Day In The Life It is often said that high school is what you make of it. With that in mind, senior, Ronald Berry is making quite a bit of his last year at Lakeland High School. “I like leadership and service, I love being in charge,” Berry said. Most of his time is dedicated to music, as a saxophonist and band colonel in the high school band. In his schedule alone, Berry has four different music courses, all of them with director, Brad Wharton. “Ronald is one of my leader students,” Wharton said. “I communicate with him the most. He’s a strong student leader, very talented musically, very intelligent; great charisma and fun to be around.” Beyond that, Berry is also the Key Club president, and he completes his schedule with advanced placement classes. “I love being involved, it keeps me busy,” he said. But between his band duties, Key Club and his advanced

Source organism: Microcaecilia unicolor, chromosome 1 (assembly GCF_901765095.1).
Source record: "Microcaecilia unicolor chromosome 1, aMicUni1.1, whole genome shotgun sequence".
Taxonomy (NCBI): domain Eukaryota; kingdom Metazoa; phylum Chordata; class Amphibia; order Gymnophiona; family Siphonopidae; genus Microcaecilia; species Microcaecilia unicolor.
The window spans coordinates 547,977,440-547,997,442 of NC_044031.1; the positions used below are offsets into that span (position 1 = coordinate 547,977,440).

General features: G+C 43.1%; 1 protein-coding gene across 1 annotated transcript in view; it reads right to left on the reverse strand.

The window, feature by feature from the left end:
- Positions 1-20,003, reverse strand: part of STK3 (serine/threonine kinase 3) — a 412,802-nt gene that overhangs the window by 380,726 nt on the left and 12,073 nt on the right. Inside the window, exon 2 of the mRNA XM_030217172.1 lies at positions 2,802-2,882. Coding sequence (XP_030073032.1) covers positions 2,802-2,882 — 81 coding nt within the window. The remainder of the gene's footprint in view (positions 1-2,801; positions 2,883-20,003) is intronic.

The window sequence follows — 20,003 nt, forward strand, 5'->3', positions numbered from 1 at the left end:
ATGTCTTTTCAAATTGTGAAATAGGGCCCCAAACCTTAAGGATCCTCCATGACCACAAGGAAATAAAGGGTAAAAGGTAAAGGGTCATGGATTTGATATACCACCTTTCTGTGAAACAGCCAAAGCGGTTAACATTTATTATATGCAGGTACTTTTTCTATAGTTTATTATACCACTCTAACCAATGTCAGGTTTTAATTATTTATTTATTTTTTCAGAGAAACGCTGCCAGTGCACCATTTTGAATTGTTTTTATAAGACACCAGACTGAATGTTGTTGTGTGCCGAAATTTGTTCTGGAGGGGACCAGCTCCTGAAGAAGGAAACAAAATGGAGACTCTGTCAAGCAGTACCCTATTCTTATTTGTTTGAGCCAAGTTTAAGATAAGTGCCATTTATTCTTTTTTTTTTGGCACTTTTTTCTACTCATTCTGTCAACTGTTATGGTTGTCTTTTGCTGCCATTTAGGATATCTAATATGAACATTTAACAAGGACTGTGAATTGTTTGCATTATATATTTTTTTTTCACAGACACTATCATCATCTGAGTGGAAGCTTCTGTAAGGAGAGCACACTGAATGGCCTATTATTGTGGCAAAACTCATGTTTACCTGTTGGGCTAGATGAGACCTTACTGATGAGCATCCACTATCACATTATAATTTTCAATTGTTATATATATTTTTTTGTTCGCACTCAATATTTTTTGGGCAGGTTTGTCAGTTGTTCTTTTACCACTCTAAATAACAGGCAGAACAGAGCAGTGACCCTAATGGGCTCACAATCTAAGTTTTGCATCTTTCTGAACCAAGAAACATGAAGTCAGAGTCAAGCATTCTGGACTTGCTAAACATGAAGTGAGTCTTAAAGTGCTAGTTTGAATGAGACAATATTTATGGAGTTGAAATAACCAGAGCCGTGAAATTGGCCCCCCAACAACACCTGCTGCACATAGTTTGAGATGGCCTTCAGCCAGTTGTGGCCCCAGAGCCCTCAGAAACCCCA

courses, sometimes it can be difficult to balance it all. “I have Key Club and Officer meetings on Thursdays after school, as well as marching band practice on Tuesdays and Thursdays until 8:30 p.m.,” he said of his schedule. “It’s hard work, but I’m handling it pretty well. The agendas on my phone and in my mind always help keeping things together, so I’m careful as to not overlap the two.” Things do not look like they will slow down any time soon for him, as he has college aspirations as well. He says he plans to major in music and stay involved. “I don’t have that much free time,” he said. “If I’m not asleep, I am usually studying or doing homework. ” Berry added. In the end, he says his hard work now is worth making sacrifices. “Being in charge is a lot of work, but if it works out in the end like it is now, it will all be worth it.” — Article by Morgan Pierson Lead of the pack | After school, Ronnie Berry can either be found in the band room, or at a Key Club meeting. Berry is an officer in the Key Club. photo by Morgan Pierson In unison | Berry marches to the beat at the start of the Homecoming game, October 12. photo by Leonards